How to Make Hidden Dado Cuts On Router Table

By Robert Robillard on Workshop tips

Drop-Cut Procedure To Make A Hidden Dado

A stopped or hidden dado does not run all the way through your board. You use stopped dados in bookcase construction, sliding drawers and shelves, and where ever you want a hidden dado joint.

The process of making a hidden dado on a router table is often called a “drop cut,” and it involves starting and stopping your dado without running the bit out the end. The difficulty of this application is you can’t see what you’re doing.

Router Table Drop-Cut Procedure – Hidden Daddo

The trick to a hidden dado is to use a drop cut procedure. This involves making marks on the workpiece, fence, or router table to guide your cut. When your piece is short or narrow, you can mark and use your router fence as a reference.

When your routing is taller or larger parts and the fence is hidden from view, you’ll need to mark the router table. The reference marks on the router table, show you where the router bit is located, so you know where to start and end your cut in relation to the router bit. Your marks need to be visible throughout the entire routing procedure.

Drop Cutting A Hidden Daddo – 10 Steps

  1. Line up and position the router fence were needed to make this cut.
  2. Set the router bit to the proper depth
  3. Mark the dado location on your workpiece [edge or face] and line up with router bit –this is a good way to double-check that your fence is adjusted properly.
  4. Ensure that you mark a spot that is visible during your entire routing process. For larger projects: apply a blue table to your router table if you need to mark the table.
  5. Use a woodblock or square and draw reference marks – at the front and rear edges of the router wing cutters. The farthest mark is your starting mark and the closer mark is your stopping mark.
  6. Line up your reference lines on the workpiece to the router bit reference lines on the table. These reference marks allow you to see exactly where the bit is in relation to your workpiece.
  7. Start your router. With the workpiece against the fence, line up the starting line on your board to the starting router bit reference line on the table.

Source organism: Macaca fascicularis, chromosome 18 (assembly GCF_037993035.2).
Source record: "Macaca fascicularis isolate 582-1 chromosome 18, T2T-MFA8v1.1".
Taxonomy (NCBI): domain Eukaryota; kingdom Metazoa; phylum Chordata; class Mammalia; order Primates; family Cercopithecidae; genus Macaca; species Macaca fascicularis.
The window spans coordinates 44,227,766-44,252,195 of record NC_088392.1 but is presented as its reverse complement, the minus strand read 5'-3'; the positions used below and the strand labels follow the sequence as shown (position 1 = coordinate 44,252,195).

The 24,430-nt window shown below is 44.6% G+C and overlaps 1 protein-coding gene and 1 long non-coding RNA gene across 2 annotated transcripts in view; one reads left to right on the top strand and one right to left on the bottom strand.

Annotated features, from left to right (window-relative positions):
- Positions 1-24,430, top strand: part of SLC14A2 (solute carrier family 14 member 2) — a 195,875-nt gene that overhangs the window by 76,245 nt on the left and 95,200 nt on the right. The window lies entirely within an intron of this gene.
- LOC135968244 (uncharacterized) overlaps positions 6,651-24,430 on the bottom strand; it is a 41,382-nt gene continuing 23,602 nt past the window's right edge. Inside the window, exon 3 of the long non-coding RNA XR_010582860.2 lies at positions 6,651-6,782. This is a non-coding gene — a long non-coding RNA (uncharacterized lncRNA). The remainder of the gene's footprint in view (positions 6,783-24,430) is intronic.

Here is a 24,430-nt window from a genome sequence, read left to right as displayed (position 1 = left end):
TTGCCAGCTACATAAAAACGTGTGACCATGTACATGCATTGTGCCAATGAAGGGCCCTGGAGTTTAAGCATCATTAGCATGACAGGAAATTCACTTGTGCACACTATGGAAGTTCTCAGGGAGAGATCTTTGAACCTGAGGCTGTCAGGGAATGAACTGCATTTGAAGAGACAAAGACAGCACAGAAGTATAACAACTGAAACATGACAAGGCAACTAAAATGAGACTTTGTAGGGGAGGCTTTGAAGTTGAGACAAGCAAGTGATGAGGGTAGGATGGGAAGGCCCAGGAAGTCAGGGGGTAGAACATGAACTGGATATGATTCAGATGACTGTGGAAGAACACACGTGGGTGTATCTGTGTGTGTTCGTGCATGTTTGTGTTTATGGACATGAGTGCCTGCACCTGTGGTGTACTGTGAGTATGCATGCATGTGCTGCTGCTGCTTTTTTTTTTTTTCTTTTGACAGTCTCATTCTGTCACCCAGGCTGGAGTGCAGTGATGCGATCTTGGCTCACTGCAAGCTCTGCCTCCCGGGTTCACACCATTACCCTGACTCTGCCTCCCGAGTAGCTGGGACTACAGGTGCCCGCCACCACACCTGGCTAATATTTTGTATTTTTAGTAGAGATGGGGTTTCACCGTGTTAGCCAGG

8. Lower the wood down onto the spinning bit. Keeping the workpiece anchored down against the router table and against the fence
  9. Push the workpiece along the fence, stopping your cut at your stop reference line.
  10. Tilt-up the workpiece off the router bit to finish the cut.

Drop Cuts On A Router Table Video

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About the author

Robert Robillard

Carpenter / Remodeler / Editor

Rob Robillard is “The Concord Carpenter” Rob is a builder, general contractor, carpenter, woodworker, and editor of Concord Carpenter and ToolBoxBuzz As a General Contractor and carpenter, Rob owns and operates Concord Carpenter LLC. A full-service remodeling and construction company. Rob is a recognized leader in home building best practices and a source for how-to information for building professionals. On this website, Rob covers all aspects of home construction, building science, home improvement, woodworking, remodeling, and some of the best product and tool reviews. Rob is in charge of our Tool and Product Review series - Concord Carpenter Videos where we post all of our tool reviews and video tutorials. Rob approaches remodeling and building construction with a pragmatic and problem-solving approach. He enjoys using his knowledge and experience to help and educate building professionals as well as DIYers on best practices in the construction and remodeling industry. He's a strong advocate for "raising the bar" in the construction trades and promoting the trades to youth. #BeAMentor #Green2Great Craftsmanship, quality, and pride guide his journey on this channel The Concord Carpenter's motto: "Well done is better than well said!" : Read more about Rob

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